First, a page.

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Look At This Good Terrible Game: Typoman

The gaming landscape after Limbo has been very interesting because many copycats and homages have paid tribute to the game’s distinct style. It was apparently so moody and so easy to copy or emulate that more just as cool—or just as ripped off—games were bound to emerge. You had Insanely Twisted Shadow Planet going for the same lights and darks and Outland applying the logic to a “fighter” style. Ori and the Blind Forest seemed to perfect the concept while Badland made it go mainstream by creating for iPhone.

So why make a game in the style of Limbo after all these years? You have to have a good reason. That’s why Typoman is interesting. It’s a game in this old-new style that has you run around as a man made of words spelling things to solve problems. It’s puzzle action at it’s potential finest—but it’s aesthetically worst. Why? Because it’s just so fucking serious. You know that cliché that writers are brooding and wordy people, that they are a little too ridiculously involved with language to be present? That’s what this game seems to be running away with.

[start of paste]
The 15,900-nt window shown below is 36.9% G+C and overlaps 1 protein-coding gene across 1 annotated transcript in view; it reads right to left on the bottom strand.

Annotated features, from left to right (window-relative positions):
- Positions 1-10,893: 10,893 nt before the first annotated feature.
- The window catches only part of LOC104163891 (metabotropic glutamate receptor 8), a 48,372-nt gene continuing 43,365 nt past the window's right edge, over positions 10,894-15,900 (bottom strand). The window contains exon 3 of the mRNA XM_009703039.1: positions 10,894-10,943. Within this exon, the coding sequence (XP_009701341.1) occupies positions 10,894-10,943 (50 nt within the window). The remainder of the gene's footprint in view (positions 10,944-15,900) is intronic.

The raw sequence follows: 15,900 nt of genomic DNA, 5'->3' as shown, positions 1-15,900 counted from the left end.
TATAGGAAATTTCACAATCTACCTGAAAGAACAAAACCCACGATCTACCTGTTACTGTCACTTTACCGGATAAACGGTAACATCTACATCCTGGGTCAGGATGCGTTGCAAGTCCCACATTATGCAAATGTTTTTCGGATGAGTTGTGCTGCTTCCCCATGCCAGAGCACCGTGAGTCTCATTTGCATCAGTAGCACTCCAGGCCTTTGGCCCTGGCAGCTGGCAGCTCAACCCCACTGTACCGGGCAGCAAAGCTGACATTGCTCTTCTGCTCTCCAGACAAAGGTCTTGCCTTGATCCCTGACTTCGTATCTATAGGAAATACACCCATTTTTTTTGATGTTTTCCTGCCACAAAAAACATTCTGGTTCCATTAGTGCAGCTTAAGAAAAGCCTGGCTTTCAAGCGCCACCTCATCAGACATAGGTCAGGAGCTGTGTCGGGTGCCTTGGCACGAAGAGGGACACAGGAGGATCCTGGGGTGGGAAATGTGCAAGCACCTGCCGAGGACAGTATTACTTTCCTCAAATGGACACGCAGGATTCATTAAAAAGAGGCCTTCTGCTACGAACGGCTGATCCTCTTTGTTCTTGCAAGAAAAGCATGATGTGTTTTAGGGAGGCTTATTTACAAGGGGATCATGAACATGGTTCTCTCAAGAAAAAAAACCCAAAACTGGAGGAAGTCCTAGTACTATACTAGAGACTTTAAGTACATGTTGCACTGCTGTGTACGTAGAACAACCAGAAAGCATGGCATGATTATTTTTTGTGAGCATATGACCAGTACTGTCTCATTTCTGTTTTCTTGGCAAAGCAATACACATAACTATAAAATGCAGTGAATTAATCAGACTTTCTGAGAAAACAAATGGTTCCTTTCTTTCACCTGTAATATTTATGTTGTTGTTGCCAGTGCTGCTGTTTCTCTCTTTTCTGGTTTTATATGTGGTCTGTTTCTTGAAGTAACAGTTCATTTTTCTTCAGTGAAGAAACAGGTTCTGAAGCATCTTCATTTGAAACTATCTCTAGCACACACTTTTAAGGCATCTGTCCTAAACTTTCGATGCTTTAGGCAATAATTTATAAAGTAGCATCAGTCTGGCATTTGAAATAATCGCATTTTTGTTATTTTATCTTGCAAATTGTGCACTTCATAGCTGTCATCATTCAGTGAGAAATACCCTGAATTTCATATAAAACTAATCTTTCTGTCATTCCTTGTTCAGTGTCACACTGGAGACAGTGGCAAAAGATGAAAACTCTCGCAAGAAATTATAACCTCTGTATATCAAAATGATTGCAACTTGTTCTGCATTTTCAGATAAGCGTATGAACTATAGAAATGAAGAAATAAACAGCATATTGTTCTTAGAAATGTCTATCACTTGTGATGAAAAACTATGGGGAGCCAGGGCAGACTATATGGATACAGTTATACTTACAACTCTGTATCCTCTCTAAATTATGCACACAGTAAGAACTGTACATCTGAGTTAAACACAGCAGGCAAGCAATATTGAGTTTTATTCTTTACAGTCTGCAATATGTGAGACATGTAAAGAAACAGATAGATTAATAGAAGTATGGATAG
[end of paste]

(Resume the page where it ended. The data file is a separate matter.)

“You slip into the role of the HERO struggling to make your way through a dark, surreal world,” the game describes itself. “Despite your small stature you have a powerful gift: You can craft words to alter your environment. Dive into a dark tale of heroes and monsters, where words can either be a blessing …or a curse!” Oy. This sounds like some kid obsessed with Edgar Allen Poe had a field day making this and then resumed writing dark poems in the mall cafeteria next to the Hot Topic. Just look at the trailer below! It’s spliced with quotes and moods that make me cringe that “writer” is in my byline. It’s too self-serious.

…but it kind of looks cool! I don’t entirely hate it’s severe reverence to words nor do I hate the concept of an action word scramble done in Limbo style. Yet, it feels so embarrassing because it’s so full of itself. But maybe it’s a good game: I don’t know. Maybe it’s good terrible or terrible good: I’ll have to try it out.

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